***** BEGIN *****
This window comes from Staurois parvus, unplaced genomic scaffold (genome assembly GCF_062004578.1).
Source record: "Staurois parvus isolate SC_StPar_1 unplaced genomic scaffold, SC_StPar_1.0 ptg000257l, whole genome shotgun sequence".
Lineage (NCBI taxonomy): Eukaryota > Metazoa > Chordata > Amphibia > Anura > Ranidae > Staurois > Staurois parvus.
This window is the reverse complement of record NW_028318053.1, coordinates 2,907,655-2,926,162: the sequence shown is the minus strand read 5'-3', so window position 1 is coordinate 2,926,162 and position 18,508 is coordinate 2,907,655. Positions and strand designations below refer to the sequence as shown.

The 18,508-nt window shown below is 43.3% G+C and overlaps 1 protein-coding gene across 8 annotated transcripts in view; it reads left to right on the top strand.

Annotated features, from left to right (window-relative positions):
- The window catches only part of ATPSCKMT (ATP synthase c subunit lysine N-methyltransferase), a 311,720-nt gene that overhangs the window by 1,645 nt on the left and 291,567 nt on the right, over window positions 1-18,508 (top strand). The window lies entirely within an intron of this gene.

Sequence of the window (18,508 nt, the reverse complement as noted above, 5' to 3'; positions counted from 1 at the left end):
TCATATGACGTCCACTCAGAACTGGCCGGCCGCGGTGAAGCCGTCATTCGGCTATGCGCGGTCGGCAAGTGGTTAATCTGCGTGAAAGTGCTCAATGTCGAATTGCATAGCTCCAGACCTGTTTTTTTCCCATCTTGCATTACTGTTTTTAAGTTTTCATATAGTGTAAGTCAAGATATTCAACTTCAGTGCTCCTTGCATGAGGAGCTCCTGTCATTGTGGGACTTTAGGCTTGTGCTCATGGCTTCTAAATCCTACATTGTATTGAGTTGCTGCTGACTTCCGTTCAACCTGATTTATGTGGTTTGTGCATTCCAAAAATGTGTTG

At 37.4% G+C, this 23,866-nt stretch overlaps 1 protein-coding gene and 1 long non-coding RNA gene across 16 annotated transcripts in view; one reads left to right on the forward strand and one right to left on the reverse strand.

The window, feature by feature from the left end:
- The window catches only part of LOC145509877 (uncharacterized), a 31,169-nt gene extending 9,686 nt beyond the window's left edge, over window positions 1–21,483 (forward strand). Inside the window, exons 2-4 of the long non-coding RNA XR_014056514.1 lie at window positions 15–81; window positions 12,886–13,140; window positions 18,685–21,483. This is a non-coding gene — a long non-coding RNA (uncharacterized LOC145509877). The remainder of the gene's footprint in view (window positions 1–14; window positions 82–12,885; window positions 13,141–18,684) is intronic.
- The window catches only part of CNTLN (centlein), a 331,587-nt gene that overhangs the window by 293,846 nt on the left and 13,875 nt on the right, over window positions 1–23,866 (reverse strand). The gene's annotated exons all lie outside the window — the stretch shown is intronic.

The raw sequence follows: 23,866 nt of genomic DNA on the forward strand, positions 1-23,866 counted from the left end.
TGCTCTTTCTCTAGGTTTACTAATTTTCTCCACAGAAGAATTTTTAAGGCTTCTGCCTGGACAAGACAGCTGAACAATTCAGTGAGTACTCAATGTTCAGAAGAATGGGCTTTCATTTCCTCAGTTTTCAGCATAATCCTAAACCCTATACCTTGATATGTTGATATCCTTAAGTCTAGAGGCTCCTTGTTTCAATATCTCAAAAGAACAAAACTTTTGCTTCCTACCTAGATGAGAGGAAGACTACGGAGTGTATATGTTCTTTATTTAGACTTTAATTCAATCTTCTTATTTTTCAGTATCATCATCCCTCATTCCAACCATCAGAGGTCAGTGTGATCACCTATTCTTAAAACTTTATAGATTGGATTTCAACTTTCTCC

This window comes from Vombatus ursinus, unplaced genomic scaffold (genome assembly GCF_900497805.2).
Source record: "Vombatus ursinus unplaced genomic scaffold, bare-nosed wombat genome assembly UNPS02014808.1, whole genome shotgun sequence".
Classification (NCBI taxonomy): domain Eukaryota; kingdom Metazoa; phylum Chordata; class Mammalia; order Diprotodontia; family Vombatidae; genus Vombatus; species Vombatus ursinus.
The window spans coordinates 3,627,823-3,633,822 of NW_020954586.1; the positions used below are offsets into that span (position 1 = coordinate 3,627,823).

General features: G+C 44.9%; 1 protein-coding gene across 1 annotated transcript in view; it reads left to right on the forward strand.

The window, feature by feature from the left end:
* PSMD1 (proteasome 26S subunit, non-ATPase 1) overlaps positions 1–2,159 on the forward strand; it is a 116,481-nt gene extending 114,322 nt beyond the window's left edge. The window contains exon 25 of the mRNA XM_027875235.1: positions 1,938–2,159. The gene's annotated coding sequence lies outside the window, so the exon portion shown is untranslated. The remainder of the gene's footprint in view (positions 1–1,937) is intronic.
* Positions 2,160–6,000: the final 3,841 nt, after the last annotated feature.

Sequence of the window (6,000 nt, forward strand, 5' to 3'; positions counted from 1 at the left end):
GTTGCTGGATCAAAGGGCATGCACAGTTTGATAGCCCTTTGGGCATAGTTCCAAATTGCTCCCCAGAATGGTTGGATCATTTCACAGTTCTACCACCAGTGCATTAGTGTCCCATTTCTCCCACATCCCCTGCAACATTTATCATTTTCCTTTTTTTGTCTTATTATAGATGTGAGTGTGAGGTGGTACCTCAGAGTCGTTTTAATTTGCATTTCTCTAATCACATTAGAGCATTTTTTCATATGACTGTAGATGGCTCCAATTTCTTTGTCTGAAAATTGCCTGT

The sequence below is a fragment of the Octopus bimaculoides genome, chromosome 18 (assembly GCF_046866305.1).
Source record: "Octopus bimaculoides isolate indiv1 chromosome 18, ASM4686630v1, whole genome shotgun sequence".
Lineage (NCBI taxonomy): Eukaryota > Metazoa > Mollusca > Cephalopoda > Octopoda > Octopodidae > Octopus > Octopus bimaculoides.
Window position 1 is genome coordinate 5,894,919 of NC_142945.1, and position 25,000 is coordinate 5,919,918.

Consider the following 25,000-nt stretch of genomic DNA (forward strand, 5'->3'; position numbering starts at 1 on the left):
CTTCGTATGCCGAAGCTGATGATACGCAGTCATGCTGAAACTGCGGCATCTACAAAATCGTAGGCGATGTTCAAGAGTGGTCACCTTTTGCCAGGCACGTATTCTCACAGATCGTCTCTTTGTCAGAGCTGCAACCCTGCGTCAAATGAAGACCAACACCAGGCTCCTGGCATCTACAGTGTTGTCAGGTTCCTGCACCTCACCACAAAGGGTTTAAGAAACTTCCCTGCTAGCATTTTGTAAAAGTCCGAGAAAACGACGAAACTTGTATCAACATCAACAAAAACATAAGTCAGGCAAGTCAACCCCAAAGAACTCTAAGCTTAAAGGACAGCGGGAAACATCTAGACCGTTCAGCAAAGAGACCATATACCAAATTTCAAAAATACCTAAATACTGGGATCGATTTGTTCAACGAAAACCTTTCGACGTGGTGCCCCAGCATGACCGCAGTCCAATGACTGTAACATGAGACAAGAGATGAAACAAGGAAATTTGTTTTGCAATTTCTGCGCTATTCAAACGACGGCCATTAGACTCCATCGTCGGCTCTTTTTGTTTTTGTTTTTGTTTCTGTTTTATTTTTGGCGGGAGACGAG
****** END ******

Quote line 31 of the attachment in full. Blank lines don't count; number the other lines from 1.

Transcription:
CTTCGTATGCCGAAGCTGATGATACGCAGTCATGCTGAAACTGCGGCATCTACAAAATCGTAGGCGATGTTCAAGAGTGGTCACCTTTTGCCAGGCACGTATTCTCACAGATCGTCTCTTTGTCAGAGCTGCAACCCTGCGTCAAATGAAGACCAACACCAGGCTCCTGGCATCTACAGTGTTGTCAGGTTCCTGCACCTCACCACAAAGGGTTTAAGAAACTTCCCTGCTAGCATTTTGTAAAAGTCCGAGAAAACGACGAAACTTGTATCAACATCAACAAAAACATAAGTCAGGCAAGTCAACCCCAAAGAACTCTAAGCTTAAAGGACAGCGGGAAACATCTAGACCGTTCAGCAAAGAGACCATATACCAAATTTCAAAAATACCTAAATACTGGGATCGATTTGTTCAACGAAAACCTTTCGACGTGGTGCCCCAGCATGACCGCAGTCCAATGACTGTAACATGAGACAAGAGATGAAACAAGGAAATTTGTTTTGCAATTTCTGCGCTATTCAAACGACGGCCATTAGACTCCATCGTCGGCTCTTTTTGTTTTTGTTTTTGTTTCTGTTTTATTTTTGGCGGGAGACGAG